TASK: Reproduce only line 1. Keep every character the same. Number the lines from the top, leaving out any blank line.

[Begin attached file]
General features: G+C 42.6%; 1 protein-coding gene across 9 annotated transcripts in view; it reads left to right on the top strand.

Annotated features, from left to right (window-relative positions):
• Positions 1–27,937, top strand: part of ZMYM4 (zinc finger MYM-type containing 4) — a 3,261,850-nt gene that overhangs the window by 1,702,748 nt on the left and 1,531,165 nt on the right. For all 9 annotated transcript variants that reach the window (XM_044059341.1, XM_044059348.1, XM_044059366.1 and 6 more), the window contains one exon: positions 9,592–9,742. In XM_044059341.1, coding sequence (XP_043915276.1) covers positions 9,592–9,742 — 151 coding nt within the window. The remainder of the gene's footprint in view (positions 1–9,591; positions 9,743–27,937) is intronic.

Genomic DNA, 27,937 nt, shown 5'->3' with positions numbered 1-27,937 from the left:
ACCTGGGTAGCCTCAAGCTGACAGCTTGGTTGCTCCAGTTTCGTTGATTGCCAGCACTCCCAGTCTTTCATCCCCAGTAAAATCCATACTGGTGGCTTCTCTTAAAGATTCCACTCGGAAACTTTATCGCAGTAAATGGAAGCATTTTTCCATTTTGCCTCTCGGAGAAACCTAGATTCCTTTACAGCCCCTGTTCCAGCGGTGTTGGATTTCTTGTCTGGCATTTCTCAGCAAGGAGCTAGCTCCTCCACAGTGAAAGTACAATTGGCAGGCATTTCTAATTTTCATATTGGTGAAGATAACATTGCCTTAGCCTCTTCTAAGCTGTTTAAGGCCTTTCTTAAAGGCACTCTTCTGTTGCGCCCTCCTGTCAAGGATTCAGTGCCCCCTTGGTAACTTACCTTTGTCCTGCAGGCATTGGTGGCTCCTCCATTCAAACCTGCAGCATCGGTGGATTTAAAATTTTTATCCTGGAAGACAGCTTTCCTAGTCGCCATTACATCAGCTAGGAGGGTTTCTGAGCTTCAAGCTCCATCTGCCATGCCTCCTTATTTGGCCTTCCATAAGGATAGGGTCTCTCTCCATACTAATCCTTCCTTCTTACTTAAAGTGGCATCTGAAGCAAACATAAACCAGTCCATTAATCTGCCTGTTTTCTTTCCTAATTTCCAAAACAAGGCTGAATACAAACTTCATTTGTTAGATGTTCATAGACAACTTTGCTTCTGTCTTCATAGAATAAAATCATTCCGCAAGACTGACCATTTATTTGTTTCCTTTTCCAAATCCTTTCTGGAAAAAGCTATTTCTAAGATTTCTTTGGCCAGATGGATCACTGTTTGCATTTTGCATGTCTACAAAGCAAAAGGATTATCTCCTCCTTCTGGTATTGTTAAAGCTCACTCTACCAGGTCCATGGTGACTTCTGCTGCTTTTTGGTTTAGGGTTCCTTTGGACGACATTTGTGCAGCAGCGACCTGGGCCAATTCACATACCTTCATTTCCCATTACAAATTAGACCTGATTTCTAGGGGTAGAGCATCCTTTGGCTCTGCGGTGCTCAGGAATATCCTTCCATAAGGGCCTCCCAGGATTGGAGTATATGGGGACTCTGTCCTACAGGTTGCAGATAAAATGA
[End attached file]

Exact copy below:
General features: G+C 42.6%; 1 protein-coding gene across 9 annotated transcripts in view; it reads left to right on the top strand.